Syrians face toxic time-bomb of radiation, poison and pollution

This article was published by Middle East Eye on February 21, 2017

Syria faces public health catastrophes that will linger for decades due to toxic rubble dust, oil fire pollution and the US-led coalition’s use of depleted uranium weapons on Islamic State targets, campaigners have warned.

The US last week admitted it had fired armour-piercing DU ammunition in its war against IS, and had hit not only military targets but also un-armoured civilian targets such as oil trucks, and despite promising otherwise.

Meanwhile, health and environment experts say rubble and dust produced by years of bombing and fighting in built-up areas could have huge health impacts, as fine particles thrown into the atmosphere cause numerous respiratory illnesses, and add to pollution caused by the bombing of oil infrastructure.

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Resurrected Jeypore ground gecko faces second death sentence

This article was published by Mongabay and Scroll.in

In India — a land that’s home to the regal tiger, the majestic elephant and the flamboyant peacock — gaining the Endangered Species spotlight can be difficult. Equally challenging in a land with 1.3 billion mouths to feed, is the conservation of habitat that is vital to threatened species.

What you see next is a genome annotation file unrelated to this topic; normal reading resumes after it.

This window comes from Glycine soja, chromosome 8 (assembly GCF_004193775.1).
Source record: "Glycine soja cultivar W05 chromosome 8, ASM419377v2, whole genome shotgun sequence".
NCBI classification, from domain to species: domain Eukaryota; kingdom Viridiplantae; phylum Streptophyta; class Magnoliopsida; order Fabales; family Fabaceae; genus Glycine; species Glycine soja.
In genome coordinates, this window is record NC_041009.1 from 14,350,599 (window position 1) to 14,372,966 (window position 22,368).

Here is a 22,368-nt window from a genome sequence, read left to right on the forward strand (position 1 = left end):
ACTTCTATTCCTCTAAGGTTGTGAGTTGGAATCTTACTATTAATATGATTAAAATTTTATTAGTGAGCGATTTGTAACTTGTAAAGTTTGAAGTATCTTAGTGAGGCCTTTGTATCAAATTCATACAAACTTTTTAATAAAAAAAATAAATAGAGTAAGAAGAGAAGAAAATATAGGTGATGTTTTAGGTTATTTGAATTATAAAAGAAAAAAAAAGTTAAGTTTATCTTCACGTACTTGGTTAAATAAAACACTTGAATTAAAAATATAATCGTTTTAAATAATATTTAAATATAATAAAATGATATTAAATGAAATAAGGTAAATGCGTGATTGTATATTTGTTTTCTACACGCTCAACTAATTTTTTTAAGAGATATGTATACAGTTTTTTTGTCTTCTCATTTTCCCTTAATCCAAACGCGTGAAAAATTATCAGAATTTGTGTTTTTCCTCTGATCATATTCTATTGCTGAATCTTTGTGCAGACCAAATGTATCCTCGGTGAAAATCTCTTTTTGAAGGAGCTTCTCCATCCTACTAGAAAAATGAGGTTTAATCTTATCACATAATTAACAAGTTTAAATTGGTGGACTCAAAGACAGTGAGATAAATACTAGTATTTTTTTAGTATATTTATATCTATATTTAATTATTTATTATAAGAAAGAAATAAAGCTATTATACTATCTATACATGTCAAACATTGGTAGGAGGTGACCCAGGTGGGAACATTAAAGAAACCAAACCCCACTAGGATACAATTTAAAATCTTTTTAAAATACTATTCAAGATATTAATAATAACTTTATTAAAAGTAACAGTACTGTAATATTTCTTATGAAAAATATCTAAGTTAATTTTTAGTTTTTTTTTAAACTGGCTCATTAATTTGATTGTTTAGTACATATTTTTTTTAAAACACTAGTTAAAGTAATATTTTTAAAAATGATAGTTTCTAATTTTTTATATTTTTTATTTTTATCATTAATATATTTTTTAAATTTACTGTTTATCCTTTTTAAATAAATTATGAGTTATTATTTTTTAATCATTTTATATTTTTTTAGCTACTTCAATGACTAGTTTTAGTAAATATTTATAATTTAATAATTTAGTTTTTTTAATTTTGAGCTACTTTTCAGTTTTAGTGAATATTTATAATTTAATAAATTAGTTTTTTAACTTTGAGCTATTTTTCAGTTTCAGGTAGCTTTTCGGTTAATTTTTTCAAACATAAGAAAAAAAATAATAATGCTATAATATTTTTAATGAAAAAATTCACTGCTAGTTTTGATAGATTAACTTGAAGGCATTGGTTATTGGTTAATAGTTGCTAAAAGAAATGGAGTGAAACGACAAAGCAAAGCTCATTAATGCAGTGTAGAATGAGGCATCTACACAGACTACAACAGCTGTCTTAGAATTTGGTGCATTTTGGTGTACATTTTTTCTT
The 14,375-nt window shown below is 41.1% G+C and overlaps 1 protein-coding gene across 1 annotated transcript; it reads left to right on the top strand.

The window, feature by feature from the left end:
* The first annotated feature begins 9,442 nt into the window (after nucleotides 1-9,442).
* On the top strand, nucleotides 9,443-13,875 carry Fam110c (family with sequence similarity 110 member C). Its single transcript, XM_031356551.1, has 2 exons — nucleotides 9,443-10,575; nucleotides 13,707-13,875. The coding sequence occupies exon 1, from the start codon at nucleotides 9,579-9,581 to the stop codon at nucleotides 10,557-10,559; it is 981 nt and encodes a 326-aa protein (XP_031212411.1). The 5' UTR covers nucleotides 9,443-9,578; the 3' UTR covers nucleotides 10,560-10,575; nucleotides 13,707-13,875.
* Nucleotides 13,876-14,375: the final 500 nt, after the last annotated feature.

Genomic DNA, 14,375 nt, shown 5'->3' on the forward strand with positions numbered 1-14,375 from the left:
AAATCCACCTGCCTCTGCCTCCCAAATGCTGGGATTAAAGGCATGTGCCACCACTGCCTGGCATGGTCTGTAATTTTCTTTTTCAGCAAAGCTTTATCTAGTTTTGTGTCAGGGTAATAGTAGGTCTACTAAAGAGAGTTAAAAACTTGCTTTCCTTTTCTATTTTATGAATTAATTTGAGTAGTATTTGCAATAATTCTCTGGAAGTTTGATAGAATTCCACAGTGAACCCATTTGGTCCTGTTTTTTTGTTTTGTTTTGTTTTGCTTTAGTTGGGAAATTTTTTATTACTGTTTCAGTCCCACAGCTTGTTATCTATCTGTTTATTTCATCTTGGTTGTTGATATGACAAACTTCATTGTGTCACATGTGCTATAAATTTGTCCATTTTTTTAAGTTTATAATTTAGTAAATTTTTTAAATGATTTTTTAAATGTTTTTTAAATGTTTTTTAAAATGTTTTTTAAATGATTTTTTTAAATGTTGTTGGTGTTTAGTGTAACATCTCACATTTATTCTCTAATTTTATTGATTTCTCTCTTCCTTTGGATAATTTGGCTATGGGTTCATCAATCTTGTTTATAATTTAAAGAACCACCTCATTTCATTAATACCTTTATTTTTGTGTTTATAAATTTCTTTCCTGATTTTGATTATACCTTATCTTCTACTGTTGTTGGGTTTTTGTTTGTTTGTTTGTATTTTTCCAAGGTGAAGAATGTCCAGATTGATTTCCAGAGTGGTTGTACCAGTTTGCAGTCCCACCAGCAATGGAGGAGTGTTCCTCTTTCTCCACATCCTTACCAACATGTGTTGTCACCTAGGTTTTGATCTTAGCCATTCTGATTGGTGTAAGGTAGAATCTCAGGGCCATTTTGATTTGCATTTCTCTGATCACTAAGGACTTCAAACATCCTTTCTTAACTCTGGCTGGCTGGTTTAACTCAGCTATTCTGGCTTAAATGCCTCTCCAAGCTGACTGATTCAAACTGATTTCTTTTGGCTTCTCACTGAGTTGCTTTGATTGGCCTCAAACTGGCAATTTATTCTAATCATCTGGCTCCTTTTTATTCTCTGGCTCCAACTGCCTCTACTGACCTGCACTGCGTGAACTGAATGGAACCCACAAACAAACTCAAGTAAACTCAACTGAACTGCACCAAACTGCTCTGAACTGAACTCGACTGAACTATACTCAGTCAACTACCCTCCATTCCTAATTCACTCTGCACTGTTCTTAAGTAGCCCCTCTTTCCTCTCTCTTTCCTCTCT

The Jeypore ground gecko (Geckoella jeyporensis) was first noted in India’s Eastern Ghats in 1877, then not seen again and presumed extinct. Rediscovered by scientists in 2010, it exists in just two known areas covering a mere 20km2 of degraded habitat threatened by development.

Conservationists are working with the public and private sectors, and with local communities, urging the creation of “gecko reserves” to protect G. jeyporensis as well as the golden gecko (Calodactylodes aureus). But whether these little reptiles will inspire enough public enthusiasm is anyone’s guess.

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